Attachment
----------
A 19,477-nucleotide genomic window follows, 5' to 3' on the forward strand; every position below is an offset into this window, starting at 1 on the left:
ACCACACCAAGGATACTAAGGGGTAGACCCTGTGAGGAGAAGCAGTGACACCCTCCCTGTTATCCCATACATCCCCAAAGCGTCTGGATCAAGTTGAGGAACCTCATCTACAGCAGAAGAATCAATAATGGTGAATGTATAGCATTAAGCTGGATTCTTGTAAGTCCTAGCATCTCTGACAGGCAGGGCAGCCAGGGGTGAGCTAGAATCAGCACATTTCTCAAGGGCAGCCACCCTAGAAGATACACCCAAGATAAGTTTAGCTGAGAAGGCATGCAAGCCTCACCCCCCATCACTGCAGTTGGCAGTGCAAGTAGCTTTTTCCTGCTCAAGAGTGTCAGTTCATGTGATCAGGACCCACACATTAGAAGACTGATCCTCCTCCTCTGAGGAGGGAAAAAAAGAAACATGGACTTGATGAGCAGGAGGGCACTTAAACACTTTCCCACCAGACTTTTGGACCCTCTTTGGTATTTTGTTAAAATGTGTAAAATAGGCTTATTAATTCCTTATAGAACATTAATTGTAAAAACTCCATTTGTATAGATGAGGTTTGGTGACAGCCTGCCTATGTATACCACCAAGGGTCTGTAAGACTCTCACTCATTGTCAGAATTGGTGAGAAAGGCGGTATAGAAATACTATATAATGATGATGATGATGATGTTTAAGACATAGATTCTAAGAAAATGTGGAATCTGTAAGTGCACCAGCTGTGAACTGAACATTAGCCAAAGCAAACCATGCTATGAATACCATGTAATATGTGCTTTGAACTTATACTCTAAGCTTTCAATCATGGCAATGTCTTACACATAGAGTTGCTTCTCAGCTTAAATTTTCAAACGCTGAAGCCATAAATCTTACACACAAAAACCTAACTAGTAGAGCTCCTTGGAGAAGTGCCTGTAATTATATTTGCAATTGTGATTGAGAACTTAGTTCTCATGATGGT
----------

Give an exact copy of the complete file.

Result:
A 19,477-nucleotide genomic window follows, 5' to 3' on the forward strand; every position below is an offset into this window, starting at 1 on the left:
ACCACACCAAGGATACTAAGGGGTAGACCCTGTGAGGAGAAGCAGTGACACCCTCCCTGTTATCCCATACATCCCCAAAGCGTCTGGATCAAGTTGAGGAACCTCATCTACAGCAGAAGAATCAATAATGGTGAATGTATAGCATTAAGCTGGATTCTTGTAAGTCCTAGCATCTCTGACAGGCAGGGCAGCCAGGGGTGAGCTAGAATCAGCACATTTCTCAAGGGCAGCCACCCTAGAAGATACACCCAAGATAAGTTTAGCTGAGAAGGCATGCAAGCCTCACCCCCCATCACTGCAGTTGGCAGTGCAAGTAGCTTTTTCCTGCTCAAGAGTGTCAGTTCATGTGATCAGGACCCACACATTAGAAGACTGATCCTCCTCCTCTGAGGAGGGAAAAAAAGAAACATGGACTTGATGAGCAGGAGGGCACTTAAACACTTTCCCACCAGACTTTTGGACCCTCTTTGGTATTTTGTTAAAATGTGTAAAATAGGCTTATTAATTCCTTATAGAACATTAATTGTAAAAACTCCATTTGTATAGATGAGGTTTGGTGACAGCCTGCCTATGTATACCACCAAGGGTCTGTAAGACTCTCACTCATTGTCAGAATTGGTGAGAAAGGCGGTATAGAAATACTATATAATGATGATGATGATGATGTTTAAGACATAGATTCTAAGAAAATGTGGAATCTGTAAGTGCACCAGCTGTGAACTGAACATTAGCCAAAGCAAACCATGCTATGAATACCATGTAATATGTGCTTTGAACTTATACTCTAAGCTTTCAATCATGGCAATGTCTTACACATAGAGTTGCTTCTCAGCTTAAATTTTCAAACGCTGAAGCCATAAATCTTACACACAAAAACCTAACTAGTAGAGCTCCTTGGAGAAGTGCCTGTAATTATATTTGCAATTGTGATTGAGAACTTAGTTCTCATGATGGT